Abu Dhabi, UAEFriday 26 April 2019

Dubai school closed after water contamination scare

German International School has been closed for two days over health concerns
The German International School in Academic City has been temporarily closed due to a possible outbreak of Legionnaire's disease. Reem Mohammed / The National

A Dubai school has temporarily closed after a water contamination scare.

The German International School Dubai has been closed since Sunday after a "possible contamination of water" was discovered.

The school halted lessons as a "precaution" and is working with the UAE authorities over the issue, said a statement issued on its behalf by the German Consulate.

Dubai Municipality has refuted reports of a Legionnaires' Disease outbreak at the premises and the school is expected to reopen as normal on Tuesday.

"The German International School Dubai places highest priority on the health and safety of its community," said a statement issued by the German Consulate.

"Therefore, after a possible contamination of water was discovered, the school has been closed as a matter of precaution.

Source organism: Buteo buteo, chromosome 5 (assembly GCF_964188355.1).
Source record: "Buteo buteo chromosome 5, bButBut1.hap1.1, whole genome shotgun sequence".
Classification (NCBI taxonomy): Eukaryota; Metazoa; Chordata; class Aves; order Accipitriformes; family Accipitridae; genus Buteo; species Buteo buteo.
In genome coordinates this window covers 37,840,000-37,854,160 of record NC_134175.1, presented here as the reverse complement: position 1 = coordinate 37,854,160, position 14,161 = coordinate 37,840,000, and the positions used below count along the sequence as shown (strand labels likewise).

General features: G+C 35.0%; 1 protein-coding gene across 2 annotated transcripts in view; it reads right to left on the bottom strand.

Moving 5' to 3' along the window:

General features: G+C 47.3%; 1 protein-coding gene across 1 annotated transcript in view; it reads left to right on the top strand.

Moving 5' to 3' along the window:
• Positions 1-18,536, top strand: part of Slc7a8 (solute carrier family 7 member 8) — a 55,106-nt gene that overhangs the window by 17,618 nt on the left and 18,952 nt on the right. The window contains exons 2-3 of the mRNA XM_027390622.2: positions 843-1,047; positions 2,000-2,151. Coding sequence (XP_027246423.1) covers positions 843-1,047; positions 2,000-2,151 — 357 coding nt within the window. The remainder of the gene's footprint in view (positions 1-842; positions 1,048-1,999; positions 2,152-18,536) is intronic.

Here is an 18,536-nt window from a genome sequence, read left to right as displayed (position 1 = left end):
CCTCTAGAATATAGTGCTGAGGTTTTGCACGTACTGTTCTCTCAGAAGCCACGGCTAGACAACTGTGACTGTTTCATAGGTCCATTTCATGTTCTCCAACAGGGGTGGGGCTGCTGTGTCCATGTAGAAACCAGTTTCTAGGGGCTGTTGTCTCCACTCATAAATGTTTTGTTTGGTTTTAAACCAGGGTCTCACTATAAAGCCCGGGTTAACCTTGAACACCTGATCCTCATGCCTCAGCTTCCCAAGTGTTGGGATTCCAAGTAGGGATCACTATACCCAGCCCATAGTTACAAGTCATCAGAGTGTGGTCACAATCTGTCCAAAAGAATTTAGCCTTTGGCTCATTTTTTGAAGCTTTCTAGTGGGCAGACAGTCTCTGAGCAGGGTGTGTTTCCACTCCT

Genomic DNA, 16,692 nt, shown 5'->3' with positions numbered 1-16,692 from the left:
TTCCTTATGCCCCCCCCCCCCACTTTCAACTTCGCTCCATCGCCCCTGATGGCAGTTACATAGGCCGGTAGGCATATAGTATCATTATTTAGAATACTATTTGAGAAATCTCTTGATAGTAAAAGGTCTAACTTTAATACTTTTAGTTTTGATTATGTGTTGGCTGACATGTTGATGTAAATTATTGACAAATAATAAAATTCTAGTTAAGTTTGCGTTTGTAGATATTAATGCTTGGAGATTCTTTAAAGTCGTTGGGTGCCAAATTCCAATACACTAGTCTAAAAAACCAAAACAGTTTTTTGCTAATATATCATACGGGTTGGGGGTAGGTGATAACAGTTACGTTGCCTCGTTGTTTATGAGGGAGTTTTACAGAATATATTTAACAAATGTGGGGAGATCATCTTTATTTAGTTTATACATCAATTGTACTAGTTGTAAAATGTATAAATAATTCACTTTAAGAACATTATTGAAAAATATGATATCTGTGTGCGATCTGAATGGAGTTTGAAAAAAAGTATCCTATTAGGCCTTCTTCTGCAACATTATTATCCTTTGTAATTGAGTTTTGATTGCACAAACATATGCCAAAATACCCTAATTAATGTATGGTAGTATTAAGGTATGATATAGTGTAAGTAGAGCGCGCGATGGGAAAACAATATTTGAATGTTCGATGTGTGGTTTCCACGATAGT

"The school is in direct contact with the UAE authorities and is co-ordinating all further steps closely with them in accordance with all regulations.

"The school will ensure that the health and safety of pupils, staff and the community at large are strictly safeguarded at all times."

Redha Salman, director of the Health and Safety Department at Dubai Municipality, said there had not been any cases of Legionnaires' Disease in any school in the emirate.

"There is no Legionnaires' Disease in any School and we are not aware of such existence," he said.

Mr Salman said the school had "decided to conduct cleanup and maintenance of the tanks and piping in the school" when concerns were raised.

Legionnaires’ disease is a rare form of pneumonia caused when someone breathes in air that contains legionella bacteria in droplets of water. It does not spread from person to person but is contracted through contaminated water.

The illness develops within two to 10 days of exposure to the bacteria that causes it. Common symptoms include headaches, muscle pain and a high fever.

The school is set to reopen on Tuesday


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Updated: September 10, 2018 08:14 PM